I have to admit when I was asked if I could slipcover over these Arhaus chairs, I wasn’t sure it would work. With the attached pillow-type curved back, I knew it would be a challenge. I took that challenge and was determined to find a solution so that my friend could get updated chairs to put in her room.
I decided to make a partial under-slip for the top part of the chair to smooth out the back first. Then I could treat the back as normal. It ended up looking similar to a wingback. Easy-peasy.
My client decided on a Robert Allen print that would work well with her floor rug, compliment her brown leather couch and give the chair a fresh updated current look. The print would also work well with the décor and fabrics in the adjoining rooms so if she wanted to move things around they would look great no matter where they landed.
So with my scissors, pins, and bobbins all loaded I began the transformation. I was antsy to see the end result. But slipcovers are a patient and methodical process….there would be no races on these. There was a lot to match and think through. Because of the directional print with a repeat, I had my client order extra fabric. I had to be very careful in cutting my pieces and matching. I wanted to match as much as I could not only on each chair singly but in relationship to each other and from the back view to give the chairs a professional clean and upholstered look. I think I achieved that.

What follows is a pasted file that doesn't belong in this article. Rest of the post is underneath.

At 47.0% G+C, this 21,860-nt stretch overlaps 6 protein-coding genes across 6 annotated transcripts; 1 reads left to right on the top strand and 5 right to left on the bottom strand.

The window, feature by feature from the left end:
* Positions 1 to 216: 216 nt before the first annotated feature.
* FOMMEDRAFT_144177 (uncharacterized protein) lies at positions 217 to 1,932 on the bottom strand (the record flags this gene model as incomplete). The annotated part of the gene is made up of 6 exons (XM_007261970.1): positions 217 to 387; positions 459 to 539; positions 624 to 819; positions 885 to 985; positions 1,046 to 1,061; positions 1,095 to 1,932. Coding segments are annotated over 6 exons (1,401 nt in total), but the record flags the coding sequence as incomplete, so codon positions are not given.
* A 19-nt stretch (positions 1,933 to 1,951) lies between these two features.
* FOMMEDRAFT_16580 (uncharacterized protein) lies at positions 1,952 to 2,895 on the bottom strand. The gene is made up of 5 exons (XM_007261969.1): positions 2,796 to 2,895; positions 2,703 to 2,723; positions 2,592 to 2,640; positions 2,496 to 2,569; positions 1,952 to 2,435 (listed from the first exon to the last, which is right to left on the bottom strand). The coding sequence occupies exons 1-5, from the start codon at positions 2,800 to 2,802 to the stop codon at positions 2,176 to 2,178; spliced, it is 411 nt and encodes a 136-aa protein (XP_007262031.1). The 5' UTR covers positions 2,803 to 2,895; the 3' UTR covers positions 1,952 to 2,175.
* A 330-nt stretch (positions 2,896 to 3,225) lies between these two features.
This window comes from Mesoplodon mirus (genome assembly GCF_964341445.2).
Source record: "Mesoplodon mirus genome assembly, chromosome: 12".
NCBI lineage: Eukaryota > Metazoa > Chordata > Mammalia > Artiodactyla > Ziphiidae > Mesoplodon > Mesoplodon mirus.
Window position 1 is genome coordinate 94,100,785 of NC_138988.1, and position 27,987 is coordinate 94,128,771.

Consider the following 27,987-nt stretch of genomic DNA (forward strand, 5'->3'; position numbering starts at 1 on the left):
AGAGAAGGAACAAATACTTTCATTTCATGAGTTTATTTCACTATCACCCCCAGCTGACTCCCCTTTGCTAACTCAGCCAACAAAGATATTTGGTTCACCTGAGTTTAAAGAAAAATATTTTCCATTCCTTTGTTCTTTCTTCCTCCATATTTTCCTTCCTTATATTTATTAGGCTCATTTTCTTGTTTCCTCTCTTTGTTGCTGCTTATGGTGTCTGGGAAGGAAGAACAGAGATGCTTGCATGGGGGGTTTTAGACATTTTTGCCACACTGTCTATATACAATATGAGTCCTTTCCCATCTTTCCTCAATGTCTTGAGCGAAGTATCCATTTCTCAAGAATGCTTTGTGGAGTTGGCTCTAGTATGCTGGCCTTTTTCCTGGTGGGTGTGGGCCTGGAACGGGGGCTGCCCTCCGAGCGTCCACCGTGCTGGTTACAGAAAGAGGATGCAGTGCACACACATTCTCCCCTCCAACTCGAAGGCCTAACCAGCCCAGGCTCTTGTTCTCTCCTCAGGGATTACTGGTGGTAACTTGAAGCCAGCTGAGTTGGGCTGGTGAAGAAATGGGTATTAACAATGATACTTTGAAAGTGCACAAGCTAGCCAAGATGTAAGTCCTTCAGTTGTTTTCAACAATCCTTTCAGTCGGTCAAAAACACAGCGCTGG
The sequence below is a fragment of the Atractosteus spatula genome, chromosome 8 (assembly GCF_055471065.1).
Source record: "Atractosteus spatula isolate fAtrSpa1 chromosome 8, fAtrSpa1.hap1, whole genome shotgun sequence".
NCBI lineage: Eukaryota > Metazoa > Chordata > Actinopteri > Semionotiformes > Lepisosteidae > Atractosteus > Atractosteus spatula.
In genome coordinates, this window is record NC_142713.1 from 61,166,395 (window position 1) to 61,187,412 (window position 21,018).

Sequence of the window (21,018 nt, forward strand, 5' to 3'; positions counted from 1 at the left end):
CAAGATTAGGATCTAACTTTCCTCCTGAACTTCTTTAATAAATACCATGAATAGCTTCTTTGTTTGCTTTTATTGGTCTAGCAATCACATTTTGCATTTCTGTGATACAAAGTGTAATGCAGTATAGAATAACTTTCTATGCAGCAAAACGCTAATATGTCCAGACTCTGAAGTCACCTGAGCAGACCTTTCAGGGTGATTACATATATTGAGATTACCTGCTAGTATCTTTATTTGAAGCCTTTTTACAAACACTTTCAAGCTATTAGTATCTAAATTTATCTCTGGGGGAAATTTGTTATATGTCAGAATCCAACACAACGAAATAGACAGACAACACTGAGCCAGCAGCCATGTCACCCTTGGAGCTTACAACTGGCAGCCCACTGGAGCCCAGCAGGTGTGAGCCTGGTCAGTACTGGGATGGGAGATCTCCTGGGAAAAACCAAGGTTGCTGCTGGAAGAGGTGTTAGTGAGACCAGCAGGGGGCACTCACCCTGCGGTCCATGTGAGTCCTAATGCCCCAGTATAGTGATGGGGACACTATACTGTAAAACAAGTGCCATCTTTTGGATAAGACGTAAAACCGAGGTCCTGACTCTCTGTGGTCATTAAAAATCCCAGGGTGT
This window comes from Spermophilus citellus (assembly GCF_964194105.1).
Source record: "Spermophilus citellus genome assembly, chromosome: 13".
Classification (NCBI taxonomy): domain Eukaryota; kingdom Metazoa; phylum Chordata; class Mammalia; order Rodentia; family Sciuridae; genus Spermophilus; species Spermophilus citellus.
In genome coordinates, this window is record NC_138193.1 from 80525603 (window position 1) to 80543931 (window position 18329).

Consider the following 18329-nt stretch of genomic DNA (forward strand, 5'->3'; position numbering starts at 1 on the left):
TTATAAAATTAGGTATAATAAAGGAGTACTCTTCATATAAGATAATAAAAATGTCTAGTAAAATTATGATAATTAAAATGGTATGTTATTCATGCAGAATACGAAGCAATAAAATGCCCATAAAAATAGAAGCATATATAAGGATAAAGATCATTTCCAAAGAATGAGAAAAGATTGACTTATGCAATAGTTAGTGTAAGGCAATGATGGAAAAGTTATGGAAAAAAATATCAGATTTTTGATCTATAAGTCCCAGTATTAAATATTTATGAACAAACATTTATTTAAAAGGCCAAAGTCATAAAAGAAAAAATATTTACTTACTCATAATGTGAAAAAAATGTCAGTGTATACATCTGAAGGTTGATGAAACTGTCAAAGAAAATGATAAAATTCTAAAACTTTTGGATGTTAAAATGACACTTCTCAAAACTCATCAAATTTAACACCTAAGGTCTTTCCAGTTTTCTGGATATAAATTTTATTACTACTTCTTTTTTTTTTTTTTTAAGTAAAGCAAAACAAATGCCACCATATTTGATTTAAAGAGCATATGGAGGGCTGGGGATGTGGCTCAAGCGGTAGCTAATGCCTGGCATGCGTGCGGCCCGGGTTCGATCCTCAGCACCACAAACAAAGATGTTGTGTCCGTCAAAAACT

Things were coming together great when we had a tornado warning and a two-hour power outage in the last couple hours of work. So the dogs and I hunkered down in the basement, with the slipcovers, trimming and clipping seams.
Initially we thought we would do a Velcro closure on the back, but with the extra tuck in and small “wings”, I was able to make a solid back for a cleaner very fitted look. You just slip it on, position it, tuck, smooth and wallah! You can hardly tell it is a slipcover. I am so happy with it and hope my client is too.